Then you have the story of a few hundred HK students being subsidized by the mainland to go visit Mao’s hometown and lay flower wreaths at his ancestral home. Seriously guys?

    5. stig

      I was at the protest Saturday. Beijing has inadvertently radicalized a whole new generation of Hong Kongers. he yung people are impassioned, driven and very well informed.

    6. stig

      I was at the protest Saturday. Beijing has inadvertently radicalized a whole new generation of Hong Kongers. The young people I met were impassioned and very well informed. In answer to the title, it seems obvious who the real winners here are: The people of Hong Kong. The proposal was defeated & young people are taking an interest in the direction of their country. Surely that qualifies as a good thing?

      • Gwai Lo

        The people of Hong Kong were the winners and I’ll also point out that the young people of Hong Kong fought with words and knowledge and got the outcome they wanted without any violence at all.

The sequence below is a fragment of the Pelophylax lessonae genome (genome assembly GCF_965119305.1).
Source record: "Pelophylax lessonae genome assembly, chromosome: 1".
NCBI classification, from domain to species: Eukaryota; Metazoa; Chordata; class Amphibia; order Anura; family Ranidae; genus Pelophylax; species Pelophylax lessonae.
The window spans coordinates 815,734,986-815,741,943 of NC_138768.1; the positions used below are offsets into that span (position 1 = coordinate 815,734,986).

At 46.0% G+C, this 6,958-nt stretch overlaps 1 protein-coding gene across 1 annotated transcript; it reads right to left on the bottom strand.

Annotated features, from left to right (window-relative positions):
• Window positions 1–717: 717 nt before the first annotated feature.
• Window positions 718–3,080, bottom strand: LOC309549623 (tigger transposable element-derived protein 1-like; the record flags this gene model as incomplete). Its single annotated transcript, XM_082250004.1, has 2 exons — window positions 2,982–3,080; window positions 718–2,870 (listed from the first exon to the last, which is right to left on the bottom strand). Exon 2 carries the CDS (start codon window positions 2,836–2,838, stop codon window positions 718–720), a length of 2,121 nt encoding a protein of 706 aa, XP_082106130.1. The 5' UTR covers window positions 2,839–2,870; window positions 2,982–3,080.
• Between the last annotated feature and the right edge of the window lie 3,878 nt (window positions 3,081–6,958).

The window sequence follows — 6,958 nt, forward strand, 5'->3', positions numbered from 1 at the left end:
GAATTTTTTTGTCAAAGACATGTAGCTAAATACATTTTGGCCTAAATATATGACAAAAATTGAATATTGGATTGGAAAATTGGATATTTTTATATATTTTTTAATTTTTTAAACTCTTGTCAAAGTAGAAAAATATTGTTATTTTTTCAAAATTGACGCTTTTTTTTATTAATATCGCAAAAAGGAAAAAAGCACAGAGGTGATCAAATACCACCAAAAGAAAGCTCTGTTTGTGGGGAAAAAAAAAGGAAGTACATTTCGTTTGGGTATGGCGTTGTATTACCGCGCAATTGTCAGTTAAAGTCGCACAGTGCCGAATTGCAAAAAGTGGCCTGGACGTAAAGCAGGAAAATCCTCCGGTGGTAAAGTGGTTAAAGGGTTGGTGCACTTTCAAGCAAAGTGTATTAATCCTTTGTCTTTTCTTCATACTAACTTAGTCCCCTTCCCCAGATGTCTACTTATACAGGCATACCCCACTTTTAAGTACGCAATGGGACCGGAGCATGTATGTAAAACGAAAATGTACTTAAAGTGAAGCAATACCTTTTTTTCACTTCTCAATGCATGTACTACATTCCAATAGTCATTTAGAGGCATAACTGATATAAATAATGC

7. Gwai Lo

      every country has their own version of history that is tailored to make the country its taught in look good to its people. American text books barely ever touch on the Japanese internment camps from WWII if its even mentioned at all.

      I think these people should fight to preserve the integrity of their culture. Hong Kong is not like the rest of China and no matter who hard they push I just don’t think it ever will be.

      I just hope that as this progresses over the next few years (I’m sure we haven’t heard the last of this) people remember what they’re trying to get done and not turn this into yet another protest fueled by violence.